I love short fiction.
I’ve said that for quite a number of years, but am now starting to wonder how true it is. I don’t think anything has changed in my appreciation of the format and its particular ability to enchant, beguile, confuse and enlighten in such a short time. As a man of few words, vocally at least, I’ve always aimed to practice a level of efficiency in my dialogue to ensure that I say what I mean and little more. Speaking for the sake of it doesn’t interest me.
In the same way, I’ve always marvelled at how a story can be pared back to its bare flesh and yet still evoke something which is much more than the sum of its parts. I know I’m mixing metaphors, but I haven’t really sat down and thought about what I’m saying, I’m just saying it for a change.
As a necessary element of the short story, so much is left unsaid. Motives and reasons for being are often left to supposition and guesswork. Endings are often ambiguous. I love that about short stories. There are some people who baulk at this lack of resolution. They need to take away answers, not a list of questions. For me, though, the open-endedness is the beauty of it. Nagging questions enervate something vital and practically alive in the story. For something old and written by a long-dead author, there’s almost something magic about that. In the same way, a story where all the loose ends are conveniently tied up can be more easily put aside and forgotten.
It’s the reason I love Kafka. The Metamorphosis is hands-down my favourite fictional work. I know it’s on the long side to be called a short-story, but still.
Dan Rhodes’ Anthropology and a hundred other stories is an awesome example of the majesty of brevity and is highly recommended, along with every other word the man has written. Go to http://www.danrhodes.co.uk forthwith.
With all that said, I didn’t enjoy Night Shift half as much as I expected. That's not to say I didn't. Just not as much as expected. It was also clear from the publishing dates that these are the his earliest writings and you can tell. Short stories generally come with a requisite powerful, intriguing, nerve wracking premise and plot where everything happens in a short period. I’m not sure horror really lends itself to that short window of exposition and action. My favourites from Night Shift were The Boogeyman, Sometimes They Come Back, The Ledge, Quitters Inc.
Considering I two of the four stories I just listed would be classed as horror, I’m clearly talking out of my arse. I also haven’t read a great deal of Poe. What a dick I am. I’m sure I’ve a worthwhile point to make somewhere, I just can’t vouch for how well I’ll make it.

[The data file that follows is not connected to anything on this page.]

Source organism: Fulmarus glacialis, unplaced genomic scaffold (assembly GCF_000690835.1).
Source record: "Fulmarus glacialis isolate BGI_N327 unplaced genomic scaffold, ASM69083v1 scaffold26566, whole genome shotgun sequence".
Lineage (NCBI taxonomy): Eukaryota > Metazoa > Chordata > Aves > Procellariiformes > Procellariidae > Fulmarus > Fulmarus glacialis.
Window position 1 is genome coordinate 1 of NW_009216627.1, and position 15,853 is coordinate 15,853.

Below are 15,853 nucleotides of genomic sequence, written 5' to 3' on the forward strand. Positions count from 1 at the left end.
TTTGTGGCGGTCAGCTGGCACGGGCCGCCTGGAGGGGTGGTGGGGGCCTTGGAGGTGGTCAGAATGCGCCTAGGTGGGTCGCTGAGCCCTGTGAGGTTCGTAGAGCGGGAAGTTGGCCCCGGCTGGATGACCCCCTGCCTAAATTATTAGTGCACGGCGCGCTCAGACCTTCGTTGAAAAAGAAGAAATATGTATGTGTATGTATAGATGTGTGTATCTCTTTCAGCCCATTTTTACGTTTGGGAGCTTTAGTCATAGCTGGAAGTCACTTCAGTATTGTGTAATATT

Some of the stories didn’t do a thing for me and leaned too much towards B-movie horror. The Mangler in particular made me think of the 1990 film I Bought a Vampire Motorcycle.
I’m sure there are examples to prove me wrong queuing up around the corner, but it seems that when you write a regular suspense story, such as The Ledge, there are so many elements of the suspense, you can’t help but be swept up by it. You’ve got the people and their back stories, their motives, their uncertain depths of malevolence. All of this before the actual task of circumnavigating the building at such a precarious height. With the horror plots, the only surety is that the something’s going to get you. Whether it’s the eponymous Trucks or The Mangler, it doesn’t really matter how or why they are now intent on destroying humans, it just matters that they do and are particularly effective at doing so. There’s not much else to consider and the suspense is built almost purely on the when and where this will happen, and the almost inevitable failure of the protagonist to evade this destruction.
Anyway, the last thing I wanted to do when writing about my reading of King’s works was to start critiquing the master.
My main feeling when reading the book was looking forward to getting onto the next novel. I’m a sucker for stepping into the worlds King creates and, even half way through, Night Shift, I was pining for that immersion and comprehensiveness. I know it’s a bit lazy to admit, but short stories demand much more immediate participation on the part of the reader. Because there isn’t the same level of exposition and so much is left to the reader’s imagination, you actually have to do some work to get the most from the story. The novels, however, do much more of the thinking for you. You can be picked up at the beginning, carried on a long and tumultuous journey, before being dropped off at the end. It’s also possible to go away and come back, picking up where you left of for another instalment of the story, like an episode of a long running serial. I know all of this goes against the reasons I gave for my love of short stories at the beginning, but that’s the reason I’m wondering how true my initial statement is these days. As I’ve said in previous posts, my reading time is limited and often comes at the end of long days of work and family life and a bit of escapism and entertainment is a lot easier to get into than obscure or dense narratives. As I said, lazy!
Perhaps, by the next collection of short stories, I’ll have gotten over this indulgent hang-up and will just be able to enjoy the stories for what they are.